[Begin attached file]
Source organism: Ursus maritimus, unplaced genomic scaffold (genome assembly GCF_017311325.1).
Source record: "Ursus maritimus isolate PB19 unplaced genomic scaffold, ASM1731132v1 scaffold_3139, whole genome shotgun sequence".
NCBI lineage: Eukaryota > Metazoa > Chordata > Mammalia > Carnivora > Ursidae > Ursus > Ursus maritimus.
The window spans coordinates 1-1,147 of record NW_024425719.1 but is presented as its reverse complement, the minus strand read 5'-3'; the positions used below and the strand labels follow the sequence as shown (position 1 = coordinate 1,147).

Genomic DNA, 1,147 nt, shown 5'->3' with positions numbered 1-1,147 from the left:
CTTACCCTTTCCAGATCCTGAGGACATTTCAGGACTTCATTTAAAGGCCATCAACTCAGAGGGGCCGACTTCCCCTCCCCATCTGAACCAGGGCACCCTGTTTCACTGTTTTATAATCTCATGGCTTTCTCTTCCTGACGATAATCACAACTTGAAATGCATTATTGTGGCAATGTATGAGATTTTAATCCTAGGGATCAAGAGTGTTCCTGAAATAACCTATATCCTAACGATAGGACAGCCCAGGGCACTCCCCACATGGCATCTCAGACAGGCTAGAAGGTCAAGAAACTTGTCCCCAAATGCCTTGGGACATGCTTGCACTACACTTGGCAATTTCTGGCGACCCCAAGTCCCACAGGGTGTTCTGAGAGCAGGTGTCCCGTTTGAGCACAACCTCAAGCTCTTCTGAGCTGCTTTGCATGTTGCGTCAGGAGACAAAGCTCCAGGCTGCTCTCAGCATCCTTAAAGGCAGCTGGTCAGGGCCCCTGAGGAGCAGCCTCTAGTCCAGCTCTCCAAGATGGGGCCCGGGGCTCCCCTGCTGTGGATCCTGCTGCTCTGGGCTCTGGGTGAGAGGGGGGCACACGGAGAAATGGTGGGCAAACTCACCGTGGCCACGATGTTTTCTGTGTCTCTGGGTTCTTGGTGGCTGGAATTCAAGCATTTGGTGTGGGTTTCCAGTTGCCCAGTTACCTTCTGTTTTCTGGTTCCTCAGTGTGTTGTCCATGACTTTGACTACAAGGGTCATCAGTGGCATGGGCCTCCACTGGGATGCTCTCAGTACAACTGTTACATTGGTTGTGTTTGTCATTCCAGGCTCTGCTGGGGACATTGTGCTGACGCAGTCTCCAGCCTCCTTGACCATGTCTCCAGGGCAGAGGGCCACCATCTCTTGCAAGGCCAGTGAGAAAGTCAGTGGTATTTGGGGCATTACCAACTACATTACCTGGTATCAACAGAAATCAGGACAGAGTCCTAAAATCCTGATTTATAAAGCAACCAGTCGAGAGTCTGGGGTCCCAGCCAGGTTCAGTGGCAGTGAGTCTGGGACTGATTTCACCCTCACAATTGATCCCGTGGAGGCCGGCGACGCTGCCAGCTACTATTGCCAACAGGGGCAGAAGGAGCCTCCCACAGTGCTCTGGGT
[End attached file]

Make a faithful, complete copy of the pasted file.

Source organism: Ursus maritimus, unplaced genomic scaffold (genome assembly GCF_017311325.1).
Source record: "Ursus maritimus isolate PB19 unplaced genomic scaffold, ASM1731132v1 scaffold_3139, whole genome shotgun sequence".
NCBI lineage: Eukaryota > Metazoa > Chordata > Mammalia > Carnivora > Ursidae > Ursus > Ursus maritimus.
The window spans coordinates 1-1,147 of record NW_024425719.1 but is presented as its reverse complement, the minus strand read 5'-3'; the positions used below and the strand labels follow the sequence as shown (position 1 = coordinate 1,147).

Genomic DNA, 1,147 nt, shown 5'->3' with positions numbered 1-1,147 from the left:
CTTACCCTTTCCAGATCCTGAGGACATTTCAGGACTTCATTTAAAGGCCATCAACTCAGAGGGGCCGACTTCCCCTCCCCATCTGAACCAGGGCACCCTGTTTCACTGTTTTATAATCTCATGGCTTTCTCTTCCTGACGATAATCACAACTTGAAATGCATTATTGTGGCAATGTATGAGATTTTAATCCTAGGGATCAAGAGTGTTCCTGAAATAACCTATATCCTAACGATAGGACAGCCCAGGGCACTCCCCACATGGCATCTCAGACAGGCTAGAAGGTCAAGAAACTTGTCCCCAAATGCCTTGGGACATGCTTGCACTACACTTGGCAATTTCTGGCGACCCCAAGTCCCACAGGGTGTTCTGAGAGCAGGTGTCCCGTTTGAGCACAACCTCAAGCTCTTCTGAGCTGCTTTGCATGTTGCGTCAGGAGACAAAGCTCCAGGCTGCTCTCAGCATCCTTAAAGGCAGCTGGTCAGGGCCCCTGAGGAGCAGCCTCTAGTCCAGCTCTCCAAGATGGGGCCCGGGGCTCCCCTGCTGTGGATCCTGCTGCTCTGGGCTCTGGGTGAGAGGGGGGCACACGGAGAAATGGTGGGCAAACTCACCGTGGCCACGATGTTTTCTGTGTCTCTGGGTTCTTGGTGGCTGGAATTCAAGCATTTGGTGTGGGTTTCCAGTTGCCCAGTTACCTTCTGTTTTCTGGTTCCTCAGTGTGTTGTCCATGACTTTGACTACAAGGGTCATCAGTGGCATGGGCCTCCACTGGGATGCTCTCAGTACAACTGTTACATTGGTTGTGTTTGTCATTCCAGGCTCTGCTGGGGACATTGTGCTGACGCAGTCTCCAGCCTCCTTGACCATGTCTCCAGGGCAGAGGGCCACCATCTCTTGCAAGGCCAGTGAGAAAGTCAGTGGTATTTGGGGCATTACCAACTACATTACCTGGTATCAACAGAAATCAGGACAGAGTCCTAAAATCCTGATTTATAAAGCAACCAGTCGAGAGTCTGGGGTCCCAGCCAGGTTCAGTGGCAGTGAGTCTGGGACTGATTTCACCCTCACAATTGATCCCGTGGAGGCCGGCGACGCTGCCAGCTACTATTGCCAACAGGGGCAGAAGGAGCCTCCCACAGTGCTCTGGGT